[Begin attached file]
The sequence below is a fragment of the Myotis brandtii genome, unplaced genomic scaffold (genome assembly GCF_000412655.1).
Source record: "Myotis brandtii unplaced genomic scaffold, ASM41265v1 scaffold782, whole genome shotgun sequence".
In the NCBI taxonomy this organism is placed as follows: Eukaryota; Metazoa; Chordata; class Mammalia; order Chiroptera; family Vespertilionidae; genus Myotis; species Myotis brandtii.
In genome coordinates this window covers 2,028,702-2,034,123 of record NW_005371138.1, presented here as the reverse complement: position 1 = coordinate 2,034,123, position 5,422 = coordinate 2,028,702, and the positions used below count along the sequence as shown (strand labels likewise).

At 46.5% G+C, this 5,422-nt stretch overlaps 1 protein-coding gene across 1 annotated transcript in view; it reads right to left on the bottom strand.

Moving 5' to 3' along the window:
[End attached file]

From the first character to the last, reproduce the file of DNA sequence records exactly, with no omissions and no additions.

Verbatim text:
The sequence below is a fragment of the Myotis brandtii genome, unplaced genomic scaffold (genome assembly GCF_000412655.1).
Source record: "Myotis brandtii unplaced genomic scaffold, ASM41265v1 scaffold782, whole genome shotgun sequence".
In the NCBI taxonomy this organism is placed as follows: Eukaryota; Metazoa; Chordata; class Mammalia; order Chiroptera; family Vespertilionidae; genus Myotis; species Myotis brandtii.
In genome coordinates this window covers 2,028,702-2,034,123 of record NW_005371138.1, presented here as the reverse complement: position 1 = coordinate 2,034,123, position 5,422 = coordinate 2,028,702, and the positions used below count along the sequence as shown (strand labels likewise).

At 46.5% G+C, this 5,422-nt stretch overlaps 1 protein-coding gene across 1 annotated transcript in view; it reads right to left on the bottom strand.

Moving 5' to 3' along the window: